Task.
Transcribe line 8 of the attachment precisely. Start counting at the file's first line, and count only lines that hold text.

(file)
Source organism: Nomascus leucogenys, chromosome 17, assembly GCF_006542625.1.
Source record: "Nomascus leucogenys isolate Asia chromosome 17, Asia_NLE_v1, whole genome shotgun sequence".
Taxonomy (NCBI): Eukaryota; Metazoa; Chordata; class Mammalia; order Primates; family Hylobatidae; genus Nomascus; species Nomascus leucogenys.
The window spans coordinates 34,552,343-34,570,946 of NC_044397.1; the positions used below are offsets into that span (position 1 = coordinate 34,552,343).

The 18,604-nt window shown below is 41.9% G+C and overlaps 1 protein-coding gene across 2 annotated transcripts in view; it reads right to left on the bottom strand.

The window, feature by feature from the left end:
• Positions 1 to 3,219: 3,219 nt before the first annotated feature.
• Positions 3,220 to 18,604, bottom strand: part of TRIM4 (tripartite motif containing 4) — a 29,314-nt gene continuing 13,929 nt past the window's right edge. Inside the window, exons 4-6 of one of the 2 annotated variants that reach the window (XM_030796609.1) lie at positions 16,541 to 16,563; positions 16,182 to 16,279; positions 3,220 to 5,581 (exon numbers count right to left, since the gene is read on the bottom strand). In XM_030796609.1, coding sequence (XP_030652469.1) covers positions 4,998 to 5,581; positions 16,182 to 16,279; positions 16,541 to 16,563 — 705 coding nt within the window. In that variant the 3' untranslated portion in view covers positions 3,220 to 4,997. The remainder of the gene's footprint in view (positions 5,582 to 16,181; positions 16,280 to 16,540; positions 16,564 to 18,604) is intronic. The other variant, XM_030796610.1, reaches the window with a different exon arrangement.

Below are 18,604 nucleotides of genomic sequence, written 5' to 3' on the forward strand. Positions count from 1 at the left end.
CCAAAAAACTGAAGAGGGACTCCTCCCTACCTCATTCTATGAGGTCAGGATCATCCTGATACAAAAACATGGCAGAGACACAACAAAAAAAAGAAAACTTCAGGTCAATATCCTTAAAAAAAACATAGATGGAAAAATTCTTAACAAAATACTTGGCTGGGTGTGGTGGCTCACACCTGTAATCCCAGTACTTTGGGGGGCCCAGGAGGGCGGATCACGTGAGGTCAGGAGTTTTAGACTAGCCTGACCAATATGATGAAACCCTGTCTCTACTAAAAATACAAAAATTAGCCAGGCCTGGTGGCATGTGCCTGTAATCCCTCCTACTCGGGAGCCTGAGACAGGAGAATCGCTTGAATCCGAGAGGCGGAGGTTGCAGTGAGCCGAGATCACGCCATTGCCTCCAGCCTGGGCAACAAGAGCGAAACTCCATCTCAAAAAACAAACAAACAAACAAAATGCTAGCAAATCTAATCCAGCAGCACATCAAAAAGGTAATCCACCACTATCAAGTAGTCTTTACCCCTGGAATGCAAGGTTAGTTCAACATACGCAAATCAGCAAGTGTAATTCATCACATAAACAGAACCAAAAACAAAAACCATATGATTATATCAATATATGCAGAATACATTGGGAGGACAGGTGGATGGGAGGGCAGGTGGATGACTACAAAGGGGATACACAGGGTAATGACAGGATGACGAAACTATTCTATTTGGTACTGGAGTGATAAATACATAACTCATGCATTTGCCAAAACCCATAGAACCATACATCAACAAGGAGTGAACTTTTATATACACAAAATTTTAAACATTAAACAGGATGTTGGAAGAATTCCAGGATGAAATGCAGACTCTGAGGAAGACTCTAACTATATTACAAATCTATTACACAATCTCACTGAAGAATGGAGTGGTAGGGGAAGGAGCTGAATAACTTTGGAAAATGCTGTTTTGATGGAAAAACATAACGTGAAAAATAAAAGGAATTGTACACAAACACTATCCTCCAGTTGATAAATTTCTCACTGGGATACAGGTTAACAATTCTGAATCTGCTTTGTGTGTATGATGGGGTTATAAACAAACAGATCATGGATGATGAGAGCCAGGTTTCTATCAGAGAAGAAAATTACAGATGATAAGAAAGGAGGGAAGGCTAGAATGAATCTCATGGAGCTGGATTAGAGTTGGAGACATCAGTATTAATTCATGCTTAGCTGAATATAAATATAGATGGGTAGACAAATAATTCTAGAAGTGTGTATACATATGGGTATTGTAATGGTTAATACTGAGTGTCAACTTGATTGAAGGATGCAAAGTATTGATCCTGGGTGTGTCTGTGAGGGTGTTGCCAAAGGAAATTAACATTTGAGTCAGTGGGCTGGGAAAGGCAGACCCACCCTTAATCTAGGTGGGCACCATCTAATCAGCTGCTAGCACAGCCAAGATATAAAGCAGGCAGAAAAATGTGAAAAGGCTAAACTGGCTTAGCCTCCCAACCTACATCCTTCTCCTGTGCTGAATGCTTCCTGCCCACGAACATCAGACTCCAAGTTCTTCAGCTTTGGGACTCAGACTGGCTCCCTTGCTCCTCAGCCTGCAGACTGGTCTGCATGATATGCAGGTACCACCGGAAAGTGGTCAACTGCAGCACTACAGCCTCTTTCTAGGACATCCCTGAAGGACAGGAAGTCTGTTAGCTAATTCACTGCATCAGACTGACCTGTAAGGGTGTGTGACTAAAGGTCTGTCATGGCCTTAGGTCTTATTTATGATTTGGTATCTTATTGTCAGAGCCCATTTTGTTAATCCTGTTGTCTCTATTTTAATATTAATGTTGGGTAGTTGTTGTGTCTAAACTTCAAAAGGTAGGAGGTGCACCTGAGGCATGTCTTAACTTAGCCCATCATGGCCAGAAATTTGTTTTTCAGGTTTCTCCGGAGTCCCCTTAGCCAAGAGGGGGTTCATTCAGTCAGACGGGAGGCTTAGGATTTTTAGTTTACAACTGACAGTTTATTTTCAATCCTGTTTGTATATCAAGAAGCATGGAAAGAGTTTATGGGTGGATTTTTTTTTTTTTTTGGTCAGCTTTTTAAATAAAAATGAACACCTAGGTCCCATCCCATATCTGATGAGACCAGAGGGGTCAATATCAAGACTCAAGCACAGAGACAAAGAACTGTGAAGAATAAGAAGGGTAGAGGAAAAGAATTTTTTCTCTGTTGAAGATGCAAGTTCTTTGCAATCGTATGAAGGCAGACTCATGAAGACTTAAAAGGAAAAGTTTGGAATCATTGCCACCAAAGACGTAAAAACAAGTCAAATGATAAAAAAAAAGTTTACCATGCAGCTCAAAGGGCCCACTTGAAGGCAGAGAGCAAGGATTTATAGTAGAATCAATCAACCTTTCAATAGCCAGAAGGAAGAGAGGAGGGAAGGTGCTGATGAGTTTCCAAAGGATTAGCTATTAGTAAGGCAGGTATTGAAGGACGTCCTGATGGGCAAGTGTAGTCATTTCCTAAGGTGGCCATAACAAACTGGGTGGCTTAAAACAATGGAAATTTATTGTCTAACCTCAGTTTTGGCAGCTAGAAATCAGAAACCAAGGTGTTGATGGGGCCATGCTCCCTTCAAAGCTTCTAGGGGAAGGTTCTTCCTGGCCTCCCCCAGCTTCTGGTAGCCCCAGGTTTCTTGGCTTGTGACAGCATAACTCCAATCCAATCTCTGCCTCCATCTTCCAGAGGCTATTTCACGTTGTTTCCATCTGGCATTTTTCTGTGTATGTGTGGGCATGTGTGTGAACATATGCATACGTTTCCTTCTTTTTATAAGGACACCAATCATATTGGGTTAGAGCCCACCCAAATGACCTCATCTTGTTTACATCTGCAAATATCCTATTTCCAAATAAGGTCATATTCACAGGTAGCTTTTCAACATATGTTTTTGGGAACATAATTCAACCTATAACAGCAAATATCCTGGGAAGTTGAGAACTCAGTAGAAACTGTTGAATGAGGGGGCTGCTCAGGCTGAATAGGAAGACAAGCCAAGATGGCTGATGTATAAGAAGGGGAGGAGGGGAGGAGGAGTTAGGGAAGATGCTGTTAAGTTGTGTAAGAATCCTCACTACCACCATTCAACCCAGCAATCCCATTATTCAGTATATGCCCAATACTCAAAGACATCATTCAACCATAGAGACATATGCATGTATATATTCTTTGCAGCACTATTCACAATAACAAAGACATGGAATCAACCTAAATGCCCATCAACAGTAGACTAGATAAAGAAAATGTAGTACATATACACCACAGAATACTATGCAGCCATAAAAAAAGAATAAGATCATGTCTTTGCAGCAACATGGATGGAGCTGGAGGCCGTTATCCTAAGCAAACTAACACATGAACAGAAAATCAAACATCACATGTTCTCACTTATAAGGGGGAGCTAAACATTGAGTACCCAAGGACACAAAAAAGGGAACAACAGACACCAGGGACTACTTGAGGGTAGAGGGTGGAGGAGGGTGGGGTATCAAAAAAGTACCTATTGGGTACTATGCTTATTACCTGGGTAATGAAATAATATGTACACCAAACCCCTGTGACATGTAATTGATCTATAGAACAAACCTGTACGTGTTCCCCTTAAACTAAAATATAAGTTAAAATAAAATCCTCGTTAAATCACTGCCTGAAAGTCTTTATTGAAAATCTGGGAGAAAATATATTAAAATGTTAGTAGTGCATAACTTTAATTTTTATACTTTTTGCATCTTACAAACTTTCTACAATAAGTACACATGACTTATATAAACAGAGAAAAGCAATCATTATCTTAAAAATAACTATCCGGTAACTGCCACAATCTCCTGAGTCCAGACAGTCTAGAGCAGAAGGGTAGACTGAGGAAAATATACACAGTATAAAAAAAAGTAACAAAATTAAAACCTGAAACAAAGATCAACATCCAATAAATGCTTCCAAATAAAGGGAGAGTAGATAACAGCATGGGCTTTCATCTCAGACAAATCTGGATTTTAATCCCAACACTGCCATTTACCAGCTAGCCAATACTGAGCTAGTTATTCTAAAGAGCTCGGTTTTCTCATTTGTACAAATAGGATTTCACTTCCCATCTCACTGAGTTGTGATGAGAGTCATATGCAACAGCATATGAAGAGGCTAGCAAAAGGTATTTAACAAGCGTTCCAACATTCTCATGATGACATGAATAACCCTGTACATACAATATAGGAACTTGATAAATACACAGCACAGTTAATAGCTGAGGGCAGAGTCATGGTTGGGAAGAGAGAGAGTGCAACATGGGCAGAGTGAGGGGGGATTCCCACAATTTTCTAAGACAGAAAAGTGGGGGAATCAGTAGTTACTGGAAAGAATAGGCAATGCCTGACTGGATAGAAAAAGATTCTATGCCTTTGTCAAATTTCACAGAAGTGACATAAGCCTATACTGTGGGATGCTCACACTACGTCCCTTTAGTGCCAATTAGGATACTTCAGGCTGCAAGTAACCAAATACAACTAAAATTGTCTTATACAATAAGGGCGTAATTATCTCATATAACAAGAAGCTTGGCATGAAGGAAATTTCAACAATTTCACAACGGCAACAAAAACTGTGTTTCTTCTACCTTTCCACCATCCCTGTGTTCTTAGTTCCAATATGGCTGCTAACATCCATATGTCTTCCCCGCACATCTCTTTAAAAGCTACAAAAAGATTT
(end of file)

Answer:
• Positions 3,220 to 18,604, bottom strand: part of TRIM4 (tripartite motif containing 4) — a 29,314-nt gene continuing 13,929 nt past the window's right edge. Inside the window, exons 4-6 of one of the 2 annotated variants that reach the window (XM_030796609.1) lie at positions 16,541 to 16,563; positions 16,182 to 16,279; positions 3,220 to 5,581 (exon numbers count right to left, since the gene is read on the bottom strand). In XM_030796609.1, coding sequence (XP_030652469.1) covers positions 4,998 to 5,581; positions 16,182 to 16,279; positions 16,541 to 16,563 — 705 coding nt within the window. In that variant the 3' untranslated portion in view covers positions 3,220 to 4,997. The remainder of the gene's footprint in view (positions 5,582 to 16,181; positions 16,280 to 16,540; positions 16,564 to 18,604) is intronic. The other variant, XM_030796610.1, reaches the window with a different exon arrangement.